Thirty years is a long time to work in any industry, especially the entertainment industry. You’ve got so many variables to sift through. Your own endurance, your world view, the world’s view of you, economic booms, recessions, MySpace, Facebook, Kanye West and the occasional 4 to 8 year change political power. Three decades worth of trends and regurgitated trends are enough to make you crazy or just plain forget that is was a trend in the first place.
Well, comedian Kate Clinton has not only weathered the above elements, but she’s packaged, produced and performed her way through them. She’s released eight comedy collections, four DVDs, three books and traveled ten national tours, all while finding time to make over 25 TV appearances, appear in eight films and stop off on Broadway for a bit to perform in The Vagina Monologues, Nothing Like A Dame and The Rocky Horror Picture Show. Oh and here’s the kicker, she’s not done yet.
Oh yeah, and the other kicker; she’s sustained her career all while being a lesbian activist.
The Crest Theater will be the next venue of her conquering later this week on Friday, September 25th, and it looks to be one of the final dates of her “Yes on K8″ tour that launched back in February.
Kate was kind enough to connect with us here at SacramentoComedy.Com this past week, revealing to us her past and present.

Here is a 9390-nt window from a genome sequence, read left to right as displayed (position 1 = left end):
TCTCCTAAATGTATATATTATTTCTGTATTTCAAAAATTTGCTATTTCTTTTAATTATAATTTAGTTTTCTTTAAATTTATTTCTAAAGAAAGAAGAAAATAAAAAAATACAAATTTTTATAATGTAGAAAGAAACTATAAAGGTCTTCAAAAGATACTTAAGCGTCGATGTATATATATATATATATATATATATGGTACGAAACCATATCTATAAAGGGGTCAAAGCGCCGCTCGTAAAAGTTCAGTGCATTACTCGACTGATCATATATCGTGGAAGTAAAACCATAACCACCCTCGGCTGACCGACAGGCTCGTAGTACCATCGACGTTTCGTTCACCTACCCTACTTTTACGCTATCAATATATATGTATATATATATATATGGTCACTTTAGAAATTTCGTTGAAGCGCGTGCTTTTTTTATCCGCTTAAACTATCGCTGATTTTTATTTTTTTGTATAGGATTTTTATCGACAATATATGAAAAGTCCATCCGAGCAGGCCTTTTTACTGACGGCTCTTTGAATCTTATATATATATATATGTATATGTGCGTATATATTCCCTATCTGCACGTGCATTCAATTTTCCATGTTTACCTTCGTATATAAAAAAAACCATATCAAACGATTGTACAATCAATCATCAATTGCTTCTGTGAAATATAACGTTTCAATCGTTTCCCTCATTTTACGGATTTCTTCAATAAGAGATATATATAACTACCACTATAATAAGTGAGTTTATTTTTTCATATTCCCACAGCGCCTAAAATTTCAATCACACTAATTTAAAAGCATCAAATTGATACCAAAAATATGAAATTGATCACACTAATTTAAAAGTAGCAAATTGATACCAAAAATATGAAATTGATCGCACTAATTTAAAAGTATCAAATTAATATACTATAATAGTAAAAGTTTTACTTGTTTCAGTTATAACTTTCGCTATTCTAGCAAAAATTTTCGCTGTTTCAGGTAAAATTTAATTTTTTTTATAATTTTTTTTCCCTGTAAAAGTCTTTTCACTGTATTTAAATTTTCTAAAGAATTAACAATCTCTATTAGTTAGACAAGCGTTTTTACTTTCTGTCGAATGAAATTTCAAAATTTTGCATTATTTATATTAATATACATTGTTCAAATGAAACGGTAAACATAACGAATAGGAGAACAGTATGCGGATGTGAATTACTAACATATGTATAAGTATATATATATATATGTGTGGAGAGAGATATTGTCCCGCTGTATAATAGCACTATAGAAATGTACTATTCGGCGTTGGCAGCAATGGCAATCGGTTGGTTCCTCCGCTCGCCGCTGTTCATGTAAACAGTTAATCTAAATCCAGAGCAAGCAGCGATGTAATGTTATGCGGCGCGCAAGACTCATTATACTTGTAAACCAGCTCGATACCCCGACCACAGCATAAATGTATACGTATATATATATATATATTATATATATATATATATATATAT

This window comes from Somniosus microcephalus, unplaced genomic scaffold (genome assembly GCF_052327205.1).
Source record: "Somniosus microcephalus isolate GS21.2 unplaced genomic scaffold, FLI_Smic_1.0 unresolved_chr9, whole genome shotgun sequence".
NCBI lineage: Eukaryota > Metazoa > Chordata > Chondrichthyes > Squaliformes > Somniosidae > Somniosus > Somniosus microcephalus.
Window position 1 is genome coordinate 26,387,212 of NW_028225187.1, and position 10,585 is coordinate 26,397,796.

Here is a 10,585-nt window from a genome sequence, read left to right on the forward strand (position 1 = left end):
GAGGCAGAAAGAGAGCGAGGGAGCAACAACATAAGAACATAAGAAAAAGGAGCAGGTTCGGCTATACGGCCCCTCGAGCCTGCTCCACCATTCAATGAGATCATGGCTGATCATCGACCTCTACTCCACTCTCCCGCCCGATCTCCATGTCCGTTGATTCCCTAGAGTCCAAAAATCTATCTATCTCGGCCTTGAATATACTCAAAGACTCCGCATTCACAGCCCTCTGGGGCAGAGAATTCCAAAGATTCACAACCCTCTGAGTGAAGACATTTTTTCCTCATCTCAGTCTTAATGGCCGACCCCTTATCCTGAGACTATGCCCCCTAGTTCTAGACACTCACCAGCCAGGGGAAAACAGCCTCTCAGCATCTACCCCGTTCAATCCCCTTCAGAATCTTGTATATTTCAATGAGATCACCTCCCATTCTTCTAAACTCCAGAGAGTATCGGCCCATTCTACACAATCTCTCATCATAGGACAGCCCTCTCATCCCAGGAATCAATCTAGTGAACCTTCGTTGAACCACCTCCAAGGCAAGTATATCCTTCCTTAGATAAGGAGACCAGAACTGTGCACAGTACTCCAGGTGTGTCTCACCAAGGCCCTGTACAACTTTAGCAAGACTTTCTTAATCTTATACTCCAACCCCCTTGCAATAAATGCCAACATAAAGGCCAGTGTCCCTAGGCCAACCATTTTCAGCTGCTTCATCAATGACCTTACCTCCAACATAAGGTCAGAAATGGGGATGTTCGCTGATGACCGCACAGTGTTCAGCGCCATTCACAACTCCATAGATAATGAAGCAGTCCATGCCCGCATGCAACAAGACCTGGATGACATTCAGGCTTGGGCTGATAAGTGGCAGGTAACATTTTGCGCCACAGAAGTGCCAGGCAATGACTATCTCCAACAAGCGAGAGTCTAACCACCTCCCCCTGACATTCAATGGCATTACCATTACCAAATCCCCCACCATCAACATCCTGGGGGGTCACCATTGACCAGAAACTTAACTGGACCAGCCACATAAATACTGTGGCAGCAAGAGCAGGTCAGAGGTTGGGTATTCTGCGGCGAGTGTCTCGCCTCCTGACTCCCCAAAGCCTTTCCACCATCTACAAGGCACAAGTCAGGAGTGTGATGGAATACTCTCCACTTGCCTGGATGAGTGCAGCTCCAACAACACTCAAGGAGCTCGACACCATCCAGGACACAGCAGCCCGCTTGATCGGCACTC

As far as the past goes, Kate’s struggles weren’t always as uphill as people would have expected for the times.
“Well, I think the great thing about being a lesbian comedian at the beginning was that no one ever stole my material,” Kate jokes. “I actually came up through a very vibrant, women’s music and cultural network in the 80′s, that allowed me to really work on my material.”
Kate added, “I think what I am now, is a representation of what the gay movement has done for the culture, which is that now more people know about gay people.” “Now I find that people get more nervous when I do political material than the gay stuff.” “I remember getting off stage after noticing that situation and thinking, ‘That was different.’” “People have become a lot less ‘homo-ignorant,’ which is great.”
When asked about if she or the gay comedy community was upset about Ellen DeGeneres initially taking the “lesbian reigns” and “stealing their thunder,” she responded with a laugh.
“I’m sure their were a lot of comics that thought they should have had that spot, but as far as I was concerned, I was like, ‘The more the merrier.”
Kate shared a story of a newly “outed” gentleman she met in rural Ohio who was inspired to gradually come out as a result of Ellen’s revelation. “The great line that he used was, ‘It took an entire season,’” she laughed.
Being that Kate’s act is often politically based, her “soapbox” is never pushed as the selling point. Funny is always her priority. “I want people to laugh so hard that they need a medic.” She adds, “I remember going to a George Carlin show and I was way up in the back, but everyone in the place was laughing so hard that it felt like all of the oxygen had been sucked up from the room; that’s what I want to do as a performer.”
“I have a lot of people come up to me a ask me, ‘Now that George Bush is gone, what are you going to do?’” “I always answer with, ‘There’s always the Pope.’”
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